This took us on a journey from the fortress-like, yet compact ‘medieval’ Ruprechtian Schloss nucleus, to the highly adapted, feudal-looking early Renaissance Friedrichsbau to the extravagantly oversize Mannerist Englischbau – the final stage of the Schloss’s expansionist architectures of power under the Winter King Friedrich V before the Schloss’s ‘recreation’ as a perpetual ruin. This paradox of the Schloss’s recreation as a ruin is pivotal, of course, to its Romantic potency, as a monument rich in the artistic suggestiveness of shadowy histories. For Romantic writers and artists, notably shown in paintings by Carl Rottmann and JMW Turner (Goethe also drew the ruins), the amplified power of its natural site and exaggerated elevation, evokes from the viewpoint of the ruinous Palatinate Garden and great Promenade, a vista on Heidelberg and the Neckar Valley to the West as a visionary landscape of dream and transcendent expanse.
Our exploration of these different stages of ruination and expansion raised further questions about ruination as a politics of memory, culture and placing or perspective. That the Schloss’s ‘ruination’ becomes a strategy of a particular history and memory-construction, as evidenced in contested views about the Schloss’s ‘reinvention’ in the 1880s, and the eventual choice of the Friedrichsbau as the restored fragment. This politics of ‘façadism’ tends to elide the Schloss’s material, architectural and symbolic relics as bearers of temporal conflicts, and of its many repeated cycles of destruction-creation; spoliation-and repossession – conflicts also occulted in the Romantic and Tourist’s eye view. The paradox is that the ruin becomes ‘the whole;’ the site of ruination, like the ‘romantic’ historical reconstruction, both close off the possibility of ‘living’ history – of traumatic, embodied processes of war, power-shifts, of abrupt temporal discontinuities; beginnings and endings.
In the final part of the AH Schloss tour, we considered Walter Benjamin’s 1922 visit to Heidelberg and his evocation of the Schloss in his Reisebilder, as an uncanny constellation of hidden meanings: a ‘denkbilder’ – a thought image. Benjamin takes the Romantic and post-card view and subverts it. His image of Heidelberg Schloss is of the potency of its remains as the image and presence of destruction in the modern city. “Heidelberger Schloss. Ruins, whose remnants soar skywards, sometimes appear double, even on a clear day” (Benjamin 1922). ‘Ruination’ is not therefore only about the past, but an apocalyptic ‘doubled’ presentiment of a future time – here Benjamin turns for inspiration to the Baroque device, and its extravagant superfluity of the allegorical and emblematic which evokes a horror vacui – the void, and to late 19th-century photography and the imaging of the uncanny or haunted cityscape. Thus, Benjamin’s Heidelberg conjures the power of the ruin as relic, as an immanent vision. He collapses pasts into a network of uncanny ruins and secret, liminal cities, that are porous sites of conflicted past and potential future temporalities (Heidelberg-1922, Riga-1924, Naples-1925) that condense time; they image what is unseen, a present as yet unfolded.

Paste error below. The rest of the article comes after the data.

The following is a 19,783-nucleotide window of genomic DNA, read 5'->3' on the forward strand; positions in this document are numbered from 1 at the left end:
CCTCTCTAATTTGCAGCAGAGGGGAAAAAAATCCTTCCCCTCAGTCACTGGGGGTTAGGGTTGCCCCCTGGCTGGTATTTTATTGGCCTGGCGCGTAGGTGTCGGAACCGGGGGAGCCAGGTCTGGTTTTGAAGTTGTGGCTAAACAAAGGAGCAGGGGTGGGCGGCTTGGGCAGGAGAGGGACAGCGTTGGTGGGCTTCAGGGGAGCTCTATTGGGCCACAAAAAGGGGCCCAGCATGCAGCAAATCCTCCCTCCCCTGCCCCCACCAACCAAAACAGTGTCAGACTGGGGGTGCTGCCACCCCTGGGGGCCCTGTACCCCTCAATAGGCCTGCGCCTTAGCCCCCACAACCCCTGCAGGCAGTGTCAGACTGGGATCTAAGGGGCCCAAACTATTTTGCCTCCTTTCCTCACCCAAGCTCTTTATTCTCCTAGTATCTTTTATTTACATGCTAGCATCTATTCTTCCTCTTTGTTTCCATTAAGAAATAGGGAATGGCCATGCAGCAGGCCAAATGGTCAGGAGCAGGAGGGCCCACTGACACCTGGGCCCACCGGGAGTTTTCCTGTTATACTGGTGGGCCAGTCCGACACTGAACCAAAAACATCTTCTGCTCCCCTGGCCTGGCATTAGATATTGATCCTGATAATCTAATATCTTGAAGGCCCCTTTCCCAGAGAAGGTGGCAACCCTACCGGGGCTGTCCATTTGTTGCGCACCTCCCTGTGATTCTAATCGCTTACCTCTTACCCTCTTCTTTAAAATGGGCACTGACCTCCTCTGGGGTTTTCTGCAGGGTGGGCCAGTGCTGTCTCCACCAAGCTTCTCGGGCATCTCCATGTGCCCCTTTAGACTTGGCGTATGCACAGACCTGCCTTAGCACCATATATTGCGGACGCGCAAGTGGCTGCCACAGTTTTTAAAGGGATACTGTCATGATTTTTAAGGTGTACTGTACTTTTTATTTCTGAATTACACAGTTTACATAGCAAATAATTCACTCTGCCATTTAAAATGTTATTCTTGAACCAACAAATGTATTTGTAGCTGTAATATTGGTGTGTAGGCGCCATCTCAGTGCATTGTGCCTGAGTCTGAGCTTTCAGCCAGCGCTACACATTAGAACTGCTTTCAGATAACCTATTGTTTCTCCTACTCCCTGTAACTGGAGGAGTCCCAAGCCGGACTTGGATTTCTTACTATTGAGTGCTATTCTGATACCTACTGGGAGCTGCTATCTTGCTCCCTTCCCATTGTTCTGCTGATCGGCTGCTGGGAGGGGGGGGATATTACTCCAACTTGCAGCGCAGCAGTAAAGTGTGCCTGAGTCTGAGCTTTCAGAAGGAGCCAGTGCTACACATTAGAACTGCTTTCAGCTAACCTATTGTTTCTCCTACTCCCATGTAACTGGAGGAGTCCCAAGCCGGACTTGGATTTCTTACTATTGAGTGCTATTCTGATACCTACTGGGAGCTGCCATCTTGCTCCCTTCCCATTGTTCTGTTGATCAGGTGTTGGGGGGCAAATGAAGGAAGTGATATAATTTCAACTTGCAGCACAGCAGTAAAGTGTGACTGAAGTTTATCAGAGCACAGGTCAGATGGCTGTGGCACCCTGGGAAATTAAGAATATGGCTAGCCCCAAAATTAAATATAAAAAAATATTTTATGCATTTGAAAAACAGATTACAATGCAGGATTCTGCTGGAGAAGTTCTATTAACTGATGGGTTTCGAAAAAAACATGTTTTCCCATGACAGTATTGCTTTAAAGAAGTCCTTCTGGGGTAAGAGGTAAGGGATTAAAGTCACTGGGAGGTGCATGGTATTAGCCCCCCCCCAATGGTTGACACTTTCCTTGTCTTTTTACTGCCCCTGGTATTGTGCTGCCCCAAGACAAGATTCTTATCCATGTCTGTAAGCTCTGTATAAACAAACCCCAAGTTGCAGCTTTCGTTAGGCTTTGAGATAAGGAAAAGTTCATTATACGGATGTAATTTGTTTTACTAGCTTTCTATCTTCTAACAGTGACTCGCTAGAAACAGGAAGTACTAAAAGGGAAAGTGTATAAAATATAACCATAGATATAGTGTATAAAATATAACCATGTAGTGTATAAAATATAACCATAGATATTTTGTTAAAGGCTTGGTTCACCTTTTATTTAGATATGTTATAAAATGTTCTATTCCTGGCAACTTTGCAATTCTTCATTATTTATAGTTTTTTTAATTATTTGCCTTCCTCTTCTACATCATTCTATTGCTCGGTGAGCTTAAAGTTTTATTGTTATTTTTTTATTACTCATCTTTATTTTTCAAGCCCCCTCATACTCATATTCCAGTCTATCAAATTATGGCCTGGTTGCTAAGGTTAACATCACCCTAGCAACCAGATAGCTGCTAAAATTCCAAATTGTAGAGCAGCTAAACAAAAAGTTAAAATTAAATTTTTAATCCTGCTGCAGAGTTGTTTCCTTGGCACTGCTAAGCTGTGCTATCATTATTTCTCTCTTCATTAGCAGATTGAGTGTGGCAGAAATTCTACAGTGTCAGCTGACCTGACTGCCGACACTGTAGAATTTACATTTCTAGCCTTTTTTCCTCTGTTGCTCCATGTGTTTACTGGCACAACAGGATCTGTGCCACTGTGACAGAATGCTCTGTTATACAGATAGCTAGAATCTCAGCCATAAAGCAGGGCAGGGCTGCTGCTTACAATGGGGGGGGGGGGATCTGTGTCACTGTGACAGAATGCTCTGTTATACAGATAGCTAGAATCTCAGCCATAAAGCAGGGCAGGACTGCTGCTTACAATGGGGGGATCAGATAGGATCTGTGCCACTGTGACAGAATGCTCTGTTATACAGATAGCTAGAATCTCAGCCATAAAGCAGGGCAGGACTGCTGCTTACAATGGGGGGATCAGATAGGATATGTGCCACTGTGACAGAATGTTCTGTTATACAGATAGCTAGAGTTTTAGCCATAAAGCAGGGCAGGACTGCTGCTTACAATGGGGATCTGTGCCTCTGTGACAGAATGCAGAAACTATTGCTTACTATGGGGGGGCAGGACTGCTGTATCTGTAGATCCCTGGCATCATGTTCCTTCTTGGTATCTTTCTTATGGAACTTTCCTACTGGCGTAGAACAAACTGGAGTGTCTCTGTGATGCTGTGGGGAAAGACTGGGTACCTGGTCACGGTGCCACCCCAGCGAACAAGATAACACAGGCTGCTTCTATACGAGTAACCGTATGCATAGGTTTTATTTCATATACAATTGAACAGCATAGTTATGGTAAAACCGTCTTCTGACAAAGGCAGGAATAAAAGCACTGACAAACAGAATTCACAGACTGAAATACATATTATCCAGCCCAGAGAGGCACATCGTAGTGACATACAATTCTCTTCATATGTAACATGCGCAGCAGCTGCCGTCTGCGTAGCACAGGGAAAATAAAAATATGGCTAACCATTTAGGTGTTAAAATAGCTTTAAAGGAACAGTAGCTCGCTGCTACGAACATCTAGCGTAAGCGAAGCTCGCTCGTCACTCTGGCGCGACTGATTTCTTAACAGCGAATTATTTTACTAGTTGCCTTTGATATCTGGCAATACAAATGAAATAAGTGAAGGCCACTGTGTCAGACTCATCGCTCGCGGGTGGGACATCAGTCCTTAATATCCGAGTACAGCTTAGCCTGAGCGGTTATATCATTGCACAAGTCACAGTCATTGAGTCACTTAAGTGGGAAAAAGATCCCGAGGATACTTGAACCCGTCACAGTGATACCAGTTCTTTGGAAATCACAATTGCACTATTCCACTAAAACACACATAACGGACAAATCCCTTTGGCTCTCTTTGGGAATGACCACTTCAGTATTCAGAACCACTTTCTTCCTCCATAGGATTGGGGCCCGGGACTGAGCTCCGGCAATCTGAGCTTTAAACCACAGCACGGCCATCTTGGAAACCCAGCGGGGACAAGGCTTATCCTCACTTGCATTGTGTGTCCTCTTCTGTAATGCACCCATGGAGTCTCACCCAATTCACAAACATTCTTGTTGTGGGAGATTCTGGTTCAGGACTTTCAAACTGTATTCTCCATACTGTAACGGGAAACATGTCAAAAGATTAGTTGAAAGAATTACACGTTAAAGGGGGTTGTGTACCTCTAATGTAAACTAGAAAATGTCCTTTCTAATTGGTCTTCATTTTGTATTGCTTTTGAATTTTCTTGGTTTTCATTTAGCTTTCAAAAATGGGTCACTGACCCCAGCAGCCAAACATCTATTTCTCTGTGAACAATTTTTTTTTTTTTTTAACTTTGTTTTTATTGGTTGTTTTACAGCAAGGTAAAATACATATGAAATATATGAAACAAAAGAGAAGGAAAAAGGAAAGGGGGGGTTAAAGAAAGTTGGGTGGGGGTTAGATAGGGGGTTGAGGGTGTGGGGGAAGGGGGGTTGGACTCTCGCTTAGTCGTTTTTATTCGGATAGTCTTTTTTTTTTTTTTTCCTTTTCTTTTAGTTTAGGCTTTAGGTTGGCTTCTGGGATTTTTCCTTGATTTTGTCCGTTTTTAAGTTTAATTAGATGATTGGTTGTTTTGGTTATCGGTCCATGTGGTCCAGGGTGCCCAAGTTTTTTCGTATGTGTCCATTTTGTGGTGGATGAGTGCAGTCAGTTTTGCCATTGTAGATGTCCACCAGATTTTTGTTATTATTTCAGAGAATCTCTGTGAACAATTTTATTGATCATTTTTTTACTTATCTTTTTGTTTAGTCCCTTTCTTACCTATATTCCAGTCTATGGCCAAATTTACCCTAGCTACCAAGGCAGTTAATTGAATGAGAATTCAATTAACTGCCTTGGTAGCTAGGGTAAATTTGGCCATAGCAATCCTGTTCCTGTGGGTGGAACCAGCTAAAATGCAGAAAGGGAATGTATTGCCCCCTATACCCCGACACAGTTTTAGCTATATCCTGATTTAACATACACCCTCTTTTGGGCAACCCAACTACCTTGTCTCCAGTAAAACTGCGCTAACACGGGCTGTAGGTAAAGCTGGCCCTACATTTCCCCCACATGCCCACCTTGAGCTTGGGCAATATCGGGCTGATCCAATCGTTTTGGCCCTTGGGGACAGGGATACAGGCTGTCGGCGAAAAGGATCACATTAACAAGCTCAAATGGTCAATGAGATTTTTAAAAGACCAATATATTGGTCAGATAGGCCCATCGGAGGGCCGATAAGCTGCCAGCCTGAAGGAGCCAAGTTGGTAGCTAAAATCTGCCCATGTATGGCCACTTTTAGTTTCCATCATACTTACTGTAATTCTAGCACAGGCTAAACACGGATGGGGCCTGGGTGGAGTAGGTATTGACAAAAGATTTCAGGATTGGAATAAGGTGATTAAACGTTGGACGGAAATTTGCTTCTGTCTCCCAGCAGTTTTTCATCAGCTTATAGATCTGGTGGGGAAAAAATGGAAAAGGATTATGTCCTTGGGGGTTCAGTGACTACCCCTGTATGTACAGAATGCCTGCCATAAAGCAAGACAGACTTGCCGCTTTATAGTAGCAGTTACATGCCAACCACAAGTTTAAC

Juliet Simpson (23 July 2023)
On Wednesday 7th June, the group visited the astronomical facilities on the Königstuhl, beginning with an overview of current research and our cosmic origins, in the planetarium of the Haus der Astronomie. Thereafter, we walked over to the Landessternwarte (celebrating its 125th anniversary this Summer), for a tour of the historic telescopes.
A subset of the group continued with a walking tour of the astronomical heritage of the Altstadt, tracing the early history of astronomy in Heidelberg. We began near the Pieterskirche, just a stone’s throw from the site of the city’s first astronomical observatory (albeit without a telescope, which had yet to be invented), constructed by Valentin Ortho in the Gartenhaus on the Plöck in 1593. We discussed the influence of Jacob Christmann (1554-1613), professor of logic and subsequently professor of Arabic in Heidelberg, who, stimulated by his translation of ancient Arabic texts, began to build telescopes in 1611 and published two astronomical treatises shortly before his death.
Michael Maestlin (1550-1631) served as professor of mathematics in Heidelberg from 1580-1584, before moving to Tübingen for the remainder of his career. He was an early full adopter of the Copernican model and mentor of Johannes Kepler (1571-1630) in Tübingen. Kepler’s work ‘Astronomia Nova’ was published in Heidelberg in 1609, based on 10 years’ worth of data on the motions of Mars, building on work by Tycho Brahe, and presented the development of his first two laws of planetary motion. At that stage, Kepler regarded the Copernican model as a convenient mechanism to explain the positions of the planets, not as a description of an underlying physical reality. Rather, he proposed that the Sun moves the planets due to some emitted physical species which, analogous to light, pushes the planets in their orbits.